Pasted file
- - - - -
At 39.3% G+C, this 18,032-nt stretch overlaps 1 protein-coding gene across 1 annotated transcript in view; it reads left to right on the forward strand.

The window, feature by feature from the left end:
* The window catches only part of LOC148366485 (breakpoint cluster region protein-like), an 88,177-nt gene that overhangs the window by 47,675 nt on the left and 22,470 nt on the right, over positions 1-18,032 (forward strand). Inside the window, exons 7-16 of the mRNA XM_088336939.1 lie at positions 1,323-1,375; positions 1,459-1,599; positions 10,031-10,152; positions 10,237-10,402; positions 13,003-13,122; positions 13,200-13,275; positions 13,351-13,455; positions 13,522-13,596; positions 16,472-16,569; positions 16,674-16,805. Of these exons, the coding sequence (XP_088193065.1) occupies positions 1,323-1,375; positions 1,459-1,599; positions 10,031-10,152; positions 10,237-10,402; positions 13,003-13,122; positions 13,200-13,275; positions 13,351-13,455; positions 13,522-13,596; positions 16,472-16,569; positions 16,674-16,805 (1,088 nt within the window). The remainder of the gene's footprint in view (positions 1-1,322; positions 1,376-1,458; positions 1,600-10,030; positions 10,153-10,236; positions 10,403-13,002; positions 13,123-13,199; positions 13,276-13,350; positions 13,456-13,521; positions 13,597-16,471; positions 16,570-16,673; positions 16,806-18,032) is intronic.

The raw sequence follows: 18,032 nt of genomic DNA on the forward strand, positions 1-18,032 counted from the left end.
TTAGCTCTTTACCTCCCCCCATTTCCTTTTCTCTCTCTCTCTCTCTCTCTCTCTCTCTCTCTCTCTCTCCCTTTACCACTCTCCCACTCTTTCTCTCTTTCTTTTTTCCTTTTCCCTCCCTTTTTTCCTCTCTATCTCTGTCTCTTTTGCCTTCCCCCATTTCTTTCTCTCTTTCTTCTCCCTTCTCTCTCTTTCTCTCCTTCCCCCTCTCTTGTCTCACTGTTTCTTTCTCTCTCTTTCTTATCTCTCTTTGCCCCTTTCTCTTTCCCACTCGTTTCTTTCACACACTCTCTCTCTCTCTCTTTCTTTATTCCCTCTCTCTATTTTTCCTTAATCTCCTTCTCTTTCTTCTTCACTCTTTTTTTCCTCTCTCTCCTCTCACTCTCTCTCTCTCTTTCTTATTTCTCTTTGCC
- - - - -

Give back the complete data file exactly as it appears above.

At 39.3% G+C, this 18,032-nt stretch overlaps 1 protein-coding gene across 1 annotated transcript in view; it reads left to right on the forward strand.

The window, feature by feature from the left end:
* The window catches only part of LOC148366485 (breakpoint cluster region protein-like), an 88,177-nt gene that overhangs the window by 47,675 nt on the left and 22,470 nt on the right, over positions 1-18,032 (forward strand). Inside the window, exons 7-16 of the mRNA XM_088336939.1 lie at positions 1,323-1,375; positions 1,459-1,599; positions 10,031-10,152; positions 10,237-10,402; positions 13,003-13,122; positions 13,200-13,275; positions 13,351-13,455; positions 13,522-13,596; positions 16,472-16,569; positions 16,674-16,805. Of these exons, the coding sequence (XP_088193065.1) occupies positions 1,323-1,375; positions 1,459-1,599; positions 10,031-10,152; positions 10,237-10,402; positions 13,003-13,122; positions 13,200-13,275; positions 13,351-13,455; positions 13,522-13,596; positions 16,472-16,569; positions 16,674-16,805 (1,088 nt within the window). The remainder of the gene's footprint in view (positions 1-1,322; positions 1,376-1,458; positions 1,600-10,030; positions 10,153-10,236; positions 10,403-13,002; positions 13,123-13,199; positions 13,276-13,350; positions 13,456-13,521; positions 13,597-16,471; positions 16,570-16,673; positions 16,806-18,032) is intronic.

The raw sequence follows: 18,032 nt of genomic DNA on the forward strand, positions 1-18,032 counted from the left end.
TTAGCTCTTTACCTCCCCCCATTTCCTTTTCTCTCTCTCTCTCTCTCTCTCTCTCTCTCTCTCTCTCTCCCTTTACCACTCTCCCACTCTTTCTCTCTTTCTTTTTTCCTTTTCCCTCCCTTTTTTCCTCTCTATCTCTGTCTCTTTTGCCTTCCCCCATTTCTTTCTCTCTTTCTTCTCCCTTCTCTCTCTTTCTCTCCTTCCCCCTCTCTTGTCTCACTGTTTCTTTCTCTCTCTTTCTTATCTCTCTTTGCCCCTTTCTCTTTCCCACTCGTTTCTTTCACACACTCTCTCTCTCTCTCTTTCTTTATTCCCTCTCTCTATTTTTCCTTAATCTCCTTCTCTTTCTTCTTCACTCTTTTTTTCCTCTCTCTCCTCTCACTCTCTCTCTCTCTTTCTTATTTCTCTTTGCC